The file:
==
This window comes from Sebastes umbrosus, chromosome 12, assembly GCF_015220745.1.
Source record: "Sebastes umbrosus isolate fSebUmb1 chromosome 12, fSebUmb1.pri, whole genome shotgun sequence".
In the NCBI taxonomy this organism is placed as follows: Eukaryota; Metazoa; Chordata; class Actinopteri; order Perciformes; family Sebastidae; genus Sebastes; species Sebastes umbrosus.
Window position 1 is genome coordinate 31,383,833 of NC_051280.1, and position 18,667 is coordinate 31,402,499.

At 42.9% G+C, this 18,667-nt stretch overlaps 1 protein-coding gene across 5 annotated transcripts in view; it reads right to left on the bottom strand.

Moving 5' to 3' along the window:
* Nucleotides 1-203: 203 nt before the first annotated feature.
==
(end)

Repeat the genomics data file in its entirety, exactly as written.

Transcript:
This window comes from Sebastes umbrosus, chromosome 12, assembly GCF_015220745.1.
Source record: "Sebastes umbrosus isolate fSebUmb1 chromosome 12, fSebUmb1.pri, whole genome shotgun sequence".
In the NCBI taxonomy this organism is placed as follows: Eukaryota; Metazoa; Chordata; class Actinopteri; order Perciformes; family Sebastidae; genus Sebastes; species Sebastes umbrosus.
Window position 1 is genome coordinate 31,383,833 of NC_051280.1, and position 18,667 is coordinate 31,402,499.

At 42.9% G+C, this 18,667-nt stretch overlaps 1 protein-coding gene across 5 annotated transcripts in view; it reads right to left on the bottom strand.

Moving 5' to 3' along the window:
* Nucleotides 1-203: 203 nt before the first annotated feature.